Feb. 17, 2005 -- A prostate cancer vaccine extends the lives of patients, even after all other treatments have failed.
In what doctors are calling a potentially "landmark" study, the vaccine, called Provenge, tripled the survival of men with advanced
Provenge is not a vaccine in the way that most people think of vaccines. Unlike most vaccines, which prevent diseases, this vaccine is used to treat men who already have prostate cancer.
Researcher Eric J. Small, MD, says this is the first nonchemotherapy drug treatment to improve survival. He presented the findings today at the first 2005 Multidisciplinary Prostate Cancer Symposium in Orlando, Fla.
Small, professor of medicine and urology at the University of California, San Francisco School of Medicine, says the treatment was far less toxic and better tolerated than chemotherapy. Provenge's only side effects were flu-like symptoms lasting just 24 hours.
Phillip Kantoff, MD, a medical oncologist at the Dana Farber Cancer Institute in Boston, calls the study a "potentially huge finding" and says it "represents the first vaccine approach in prostate cancer that shows a survival advantage."
The research involved 127 men, aged 47 to 85, with metastatic prostate cancer. None of the men had symptoms from the cancer, such as pain. The men no longer were responding to traditional
The men were divided into two groups -- 82 men received the Provenge prostate cancer vaccine, while 45 men were given a placebo vaccine. Three injections were given, two weeks apart.
Overall, Provenge prolonged life by as much as 4.5 months over those patients given the placebo vaccine.
Perhaps more significant were the results seen three years after the vaccine was given. At that point, 34% of vaccine patients were still alive compared with 11% of men that received the placebo vaccine.
Experts say it's important news for the more than 232,000 men diagnosed with prostate cancer each year in the U.S. It is the most common cancer among American men, killing some 30,000 each year.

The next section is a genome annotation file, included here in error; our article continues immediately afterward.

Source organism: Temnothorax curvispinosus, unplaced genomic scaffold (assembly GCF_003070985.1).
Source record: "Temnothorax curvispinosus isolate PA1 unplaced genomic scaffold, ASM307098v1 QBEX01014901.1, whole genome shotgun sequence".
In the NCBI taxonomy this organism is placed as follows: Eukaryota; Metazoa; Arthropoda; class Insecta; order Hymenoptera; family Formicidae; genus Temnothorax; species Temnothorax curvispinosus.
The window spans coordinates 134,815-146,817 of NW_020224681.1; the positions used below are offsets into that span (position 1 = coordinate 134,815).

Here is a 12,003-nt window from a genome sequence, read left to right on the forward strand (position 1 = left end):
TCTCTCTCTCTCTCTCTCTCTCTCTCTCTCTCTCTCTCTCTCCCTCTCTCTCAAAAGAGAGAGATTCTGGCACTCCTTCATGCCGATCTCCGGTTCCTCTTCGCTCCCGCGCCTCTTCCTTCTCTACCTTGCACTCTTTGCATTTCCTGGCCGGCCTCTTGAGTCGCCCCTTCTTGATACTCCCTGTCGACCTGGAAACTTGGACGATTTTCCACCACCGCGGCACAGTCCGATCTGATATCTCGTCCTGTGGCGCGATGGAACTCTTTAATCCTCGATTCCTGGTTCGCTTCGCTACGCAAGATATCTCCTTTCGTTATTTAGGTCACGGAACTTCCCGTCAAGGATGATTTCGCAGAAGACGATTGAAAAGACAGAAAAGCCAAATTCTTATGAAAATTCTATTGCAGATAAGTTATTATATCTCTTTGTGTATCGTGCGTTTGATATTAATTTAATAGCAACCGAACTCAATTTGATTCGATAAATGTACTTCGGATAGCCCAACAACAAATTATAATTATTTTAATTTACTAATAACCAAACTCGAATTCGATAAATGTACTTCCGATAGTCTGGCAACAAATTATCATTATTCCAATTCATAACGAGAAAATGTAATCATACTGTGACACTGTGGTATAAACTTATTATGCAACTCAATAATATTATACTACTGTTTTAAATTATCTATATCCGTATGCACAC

The vaccine is still experimental and not yet available outside of clinical trials. Dendreon - the vaccine's maker - says the vaccine is being "fast-tracked" through the FDA. But it is still not likely to be up for approval until 2006 at the earliest. Results from additional trials are not expected until late 2005.
The vaccine itself was developed from each individual patient's cells, a process that began with a blood donation. The goal here was to "teach" the body to recognize and attack growing tumor cells.
As Small explains, the cells were processed to "enrich" the power of the patients' own immune cells to "search out target proteins that reside on the surface of 90%-95% of all prostate cancers." While most men can be successfully treated with surgery, radiation, and hormone therapy, for some, these treatments are simply not enough. Currently the only drug approved by the FDA for the treatment of advanced prostate cancer is Taxotere. But as promising as the new vaccine approach appears to be, experts point out it's still too early to determine the true benefit that may one day come from the vaccine.
Kantoff points out the study was relatively small, including only 127 men -- compared with a thousand or more who frequently participate in a single chemotherapy trial.
As a result, Kantoff says the positive findings could have been the result of "unforeseen biologic differences in the two groups." In this instance, factors related to each man's cancer and overall health might have actually been responsible for the outcome currently being credited to the prostate cancer vaccine.
The only way to know for sure, he says, is to duplicate the results in a much larger clinical trial --something the researchers are hoping to accomplish.
Still, Kantoff says the findings represent a major step forward in a potentially new and perhaps less toxic treatment for prostate cancer.
"The magnitude of the impact of this trial is remarkably large," he says, indicating that, if proven in larger trials, it could dramatically change prostate cancer treatment.